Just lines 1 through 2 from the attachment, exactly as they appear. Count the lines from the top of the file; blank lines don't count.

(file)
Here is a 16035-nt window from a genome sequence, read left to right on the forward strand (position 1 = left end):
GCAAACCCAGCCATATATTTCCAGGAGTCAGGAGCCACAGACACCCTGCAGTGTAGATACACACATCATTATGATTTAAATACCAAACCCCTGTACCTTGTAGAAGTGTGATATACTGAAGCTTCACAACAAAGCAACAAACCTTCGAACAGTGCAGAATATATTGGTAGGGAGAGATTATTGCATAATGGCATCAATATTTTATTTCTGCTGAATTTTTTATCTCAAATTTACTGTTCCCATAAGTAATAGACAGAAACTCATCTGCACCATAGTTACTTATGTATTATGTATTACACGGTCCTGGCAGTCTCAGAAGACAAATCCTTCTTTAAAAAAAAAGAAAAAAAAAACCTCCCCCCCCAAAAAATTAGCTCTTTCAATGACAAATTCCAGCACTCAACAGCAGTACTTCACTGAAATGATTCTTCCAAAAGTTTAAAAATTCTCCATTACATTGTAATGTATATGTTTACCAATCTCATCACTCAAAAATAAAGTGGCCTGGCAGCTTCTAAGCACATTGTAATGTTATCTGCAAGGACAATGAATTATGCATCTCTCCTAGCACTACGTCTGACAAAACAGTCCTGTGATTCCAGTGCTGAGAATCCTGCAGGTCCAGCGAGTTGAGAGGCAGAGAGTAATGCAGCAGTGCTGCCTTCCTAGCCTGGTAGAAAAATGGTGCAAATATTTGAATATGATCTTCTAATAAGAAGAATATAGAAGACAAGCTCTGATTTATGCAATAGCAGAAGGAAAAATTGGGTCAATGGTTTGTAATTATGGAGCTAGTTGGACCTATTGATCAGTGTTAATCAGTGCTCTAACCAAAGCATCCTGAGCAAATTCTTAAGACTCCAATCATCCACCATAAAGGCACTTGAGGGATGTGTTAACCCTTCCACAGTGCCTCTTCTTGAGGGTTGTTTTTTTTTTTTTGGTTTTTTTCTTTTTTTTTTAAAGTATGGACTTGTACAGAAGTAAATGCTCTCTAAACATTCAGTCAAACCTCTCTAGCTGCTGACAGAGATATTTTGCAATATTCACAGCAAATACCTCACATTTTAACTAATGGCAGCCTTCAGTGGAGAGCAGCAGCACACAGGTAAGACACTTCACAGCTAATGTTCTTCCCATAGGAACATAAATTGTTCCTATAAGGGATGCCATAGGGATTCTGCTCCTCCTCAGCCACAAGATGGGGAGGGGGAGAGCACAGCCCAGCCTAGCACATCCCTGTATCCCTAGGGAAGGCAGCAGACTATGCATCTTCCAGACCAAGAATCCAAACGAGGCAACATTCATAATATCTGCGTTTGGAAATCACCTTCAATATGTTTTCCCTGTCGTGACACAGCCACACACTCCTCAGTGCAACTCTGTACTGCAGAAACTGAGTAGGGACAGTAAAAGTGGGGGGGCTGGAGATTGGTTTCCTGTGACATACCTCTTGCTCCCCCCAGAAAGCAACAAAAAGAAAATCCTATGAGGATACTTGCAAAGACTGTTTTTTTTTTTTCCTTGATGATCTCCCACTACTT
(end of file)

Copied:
Here is a 16035-nt window from a genome sequence, read left to right on the forward strand (position 1 = left end):
GCAAACCCAGCCATATATTTCCAGGAGTCAGGAGCCACAGACACCCTGCAGTGTAGATACACACATCATTATGATTTAAATACCAAACCCCTGTACCTTGTAGAAGTGTGATATACTGAAGCTTCACAACAAAGCAACAAACCTTCGAACAGTGCAGAATATATTGGTAGGGAGAGATTATTGCATAATGGCATCAATATTTTATTTCTGCTGAATTTTTTATCTCAAATTTACTGTTCCCATAAGTAATAGACAGAAACTCATCTGCACCATAGTTACTTATGTATTATGTATTACACGGTCCTGGCAGTCTCAGAAGACAAATCCTTCTTTAAAAAAAAAGAAAAAAAAAACCTCCCCCCCCAAAAAATTAGCTCTTTCAATGACAAATTCCAGCACTCAACAGCAGTACTTCACTGAAATGATTCTTCCAAAAGTTTAAAAATTCTCCATTACATTGTAATGTATATGTTTACCAATCTCATCACTCAAAAATAAAGTGGCCTGGCAGCTTCTAAGCACATTGTAATGTTATCTGCAAGGACAATGAATTATGCATCTCTCCTAGCACTACGTCTGACAAAACAGTCCTGTGATTCCAGTGCTGAGAATCCTGCAGGTCCAGCGAGTTGAGAGGCAGAGAGTAATGCAGCAGTGCTGCCTTCCTAGCCTGGTAGAAAAATGGTGCAAATATTTGAATATGATCTTCTAATAAGAAGAATATAGAAGACAAGCTCTGATTTATGCAATAGCAGAAGGAAAAATTGGGTCAATGGTTTGTAATTATGGAGCTAGTTGGACCTATTGATCAGTGTTAATCAGTGCTCTAACCAAAGCATCCTGAGCAAATTCTTAAGACTCCAATCATCCACCATAAAGGCACTTGAGGGATGTGTTAACCCTTCCACAGTGCCTCTTCTTGAGGGTTGTTTTTTTTTTTTTGGTTTTTTTCTTTTTTTTTTAAAGTATGGACTTGTACAGAAGTAAATGCTCTCTAAACATTCAGTCAAACCTCTCTAGCTGCTGACAGAGATATTTTGCAATATTCACAGCAAATACCTCACATTTTAACTAATGGCAGCCTTCAGTGGAGAGCAGCAGCACACAGGTAAGACACTTCACAGCTAATGTTCTTCCCATAGGAACATAAATTGTTCCTATAAGGGATGCCATAGGGATTCTGCTCCTCCTCAGCCACAAGATGGGGAGGGGGAGAGCACAGCCCAGCCTAGCACATCCCTGTATCCCTAGGGAAGGCAGCAGACTATGCATCTTCCAGACCAAGAATCCAAACGAGGCAACATTCATAATATCTGCGTTTGGAAATCACCTTCAATATGTTTTCCCTGTCGTGACACAGCCACACACTCCTCAGTGCAACTCTGTACTGCAGAAACTGAGTAGGGACAGTAAAAGTGGGGGGGCTGGAGATTGGTTTCCTGTGACATACCTCTTGCTCCCCCCAGAAAGCAACAAAAAGAAAATCCTATGAGGATACTTGCAAAGACTGTTTTTTTTTTTTCCTTGATGATCTCCCACTACTT